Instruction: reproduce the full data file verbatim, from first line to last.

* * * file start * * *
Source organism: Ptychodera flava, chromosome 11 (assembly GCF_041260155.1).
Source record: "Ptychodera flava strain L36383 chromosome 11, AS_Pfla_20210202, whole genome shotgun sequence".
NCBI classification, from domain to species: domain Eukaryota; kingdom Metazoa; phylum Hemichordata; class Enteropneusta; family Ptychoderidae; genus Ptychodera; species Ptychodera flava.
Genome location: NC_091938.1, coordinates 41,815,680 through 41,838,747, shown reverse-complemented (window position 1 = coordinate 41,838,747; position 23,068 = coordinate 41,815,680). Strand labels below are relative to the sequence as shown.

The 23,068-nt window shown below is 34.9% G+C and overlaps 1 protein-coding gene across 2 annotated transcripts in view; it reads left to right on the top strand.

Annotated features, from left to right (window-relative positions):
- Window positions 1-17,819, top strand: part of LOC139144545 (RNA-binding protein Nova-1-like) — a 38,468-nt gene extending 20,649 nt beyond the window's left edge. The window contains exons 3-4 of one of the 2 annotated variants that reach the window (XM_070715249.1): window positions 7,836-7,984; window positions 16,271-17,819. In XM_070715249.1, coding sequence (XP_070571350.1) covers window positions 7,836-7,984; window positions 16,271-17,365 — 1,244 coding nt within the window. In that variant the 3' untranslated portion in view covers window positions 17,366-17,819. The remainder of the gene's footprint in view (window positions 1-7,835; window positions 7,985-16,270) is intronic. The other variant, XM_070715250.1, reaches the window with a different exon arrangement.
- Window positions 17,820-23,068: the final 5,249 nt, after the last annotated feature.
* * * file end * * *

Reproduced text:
Source organism: Ptychodera flava, chromosome 11 (assembly GCF_041260155.1).
Source record: "Ptychodera flava strain L36383 chromosome 11, AS_Pfla_20210202, whole genome shotgun sequence".
NCBI classification, from domain to species: domain Eukaryota; kingdom Metazoa; phylum Hemichordata; class Enteropneusta; family Ptychoderidae; genus Ptychodera; species Ptychodera flava.
Genome location: NC_091938.1, coordinates 41,815,680 through 41,838,747, shown reverse-complemented (window position 1 = coordinate 41,838,747; position 23,068 = coordinate 41,815,680). Strand labels below are relative to the sequence as shown.

The 23,068-nt window shown below is 34.9% G+C and overlaps 1 protein-coding gene across 2 annotated transcripts in view; it reads left to right on the top strand.

Annotated features, from left to right (window-relative positions):
- Window positions 1-17,819, top strand: part of LOC139144545 (RNA-binding protein Nova-1-like) — a 38,468-nt gene extending 20,649 nt beyond the window's left edge. The window contains exons 3-4 of one of the 2 annotated variants that reach the window (XM_070715249.1): window positions 7,836-7,984; window positions 16,271-17,819. In XM_070715249.1, coding sequence (XP_070571350.1) covers window positions 7,836-7,984; window positions 16,271-17,365 — 1,244 coding nt within the window. In that variant the 3' untranslated portion in view covers window positions 17,366-17,819. The remainder of the gene's footprint in view (window positions 1-7,835; window positions 7,985-16,270) is intronic. The other variant, XM_070715250.1, reaches the window with a different exon arrangement.
- Window positions 17,820-23,068: the final 5,249 nt, after the last annotated feature.